Looking over the list, I asked myself two questions: Which of the joy stealers come from outside forces and which from within myself? Which of them are ones I can control?

I came up with three things I can do when it seems I’m losing my joy.

First, know where true joy comes from – God. It is a fruit of the Holy Spirit, who abides in me. That being said, it’s OK to be sad. You can still have abiding joy when you’re grieving.

And it’s OK to struggle to navigate the times of transition. Life changes. It is not static, and we must change with it, whether we like it or not.

When you need to shift gears and adjust, know God is right there with you: “When you go through deep waters, I will be with you,” He tells us in Isaiah 43:2. “When you go through rivers of difficulty, you will not drown. When you walk through the fire of oppression, you will not be burned up; the flames will not consume you.” Notice He says “when” – not “if.”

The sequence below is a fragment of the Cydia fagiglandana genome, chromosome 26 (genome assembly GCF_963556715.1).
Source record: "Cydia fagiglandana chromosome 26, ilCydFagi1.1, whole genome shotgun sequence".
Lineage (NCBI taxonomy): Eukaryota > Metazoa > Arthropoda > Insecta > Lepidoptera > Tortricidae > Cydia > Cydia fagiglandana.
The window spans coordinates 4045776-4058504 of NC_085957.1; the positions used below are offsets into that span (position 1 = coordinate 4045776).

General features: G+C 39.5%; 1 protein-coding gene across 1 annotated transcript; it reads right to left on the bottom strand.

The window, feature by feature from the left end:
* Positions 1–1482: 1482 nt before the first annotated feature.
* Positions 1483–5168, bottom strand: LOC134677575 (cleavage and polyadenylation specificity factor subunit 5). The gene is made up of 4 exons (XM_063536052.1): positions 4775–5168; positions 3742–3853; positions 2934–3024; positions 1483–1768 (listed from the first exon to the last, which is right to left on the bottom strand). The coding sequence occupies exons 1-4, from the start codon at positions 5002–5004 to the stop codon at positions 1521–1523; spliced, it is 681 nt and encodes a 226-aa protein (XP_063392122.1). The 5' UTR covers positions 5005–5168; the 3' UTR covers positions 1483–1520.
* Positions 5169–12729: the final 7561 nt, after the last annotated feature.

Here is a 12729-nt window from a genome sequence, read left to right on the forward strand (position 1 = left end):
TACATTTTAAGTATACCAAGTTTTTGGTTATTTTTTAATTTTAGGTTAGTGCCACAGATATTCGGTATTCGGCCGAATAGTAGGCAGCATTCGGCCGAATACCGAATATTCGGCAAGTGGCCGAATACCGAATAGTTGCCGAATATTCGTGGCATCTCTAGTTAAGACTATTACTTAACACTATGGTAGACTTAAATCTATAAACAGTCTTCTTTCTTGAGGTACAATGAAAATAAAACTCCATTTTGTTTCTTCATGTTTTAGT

Second, control the joy stealers that you can. Avoid toxic, negative people. Rein in your finances by setting and adhering to a reasonable budget, paying down debt, and making wise purchases. Refuse to worry. Conquer it with prayer and Scripture.

And finally, when you’ve done all you can, give the rest to God.

What is stealing your joy? What are you going to do about it?

When I’m feeling bummed out, Lord, help me as I mourn my losses, adjust to change, and trust You to guide me on my life’s journey. And remind me that weeping may endure for a night, no matter how long that night is, but joy WILL come in the morning (Psalm 30:5).

Read and meditate on Psalm 30

 © 2018 Michele Huey. All rights reserved.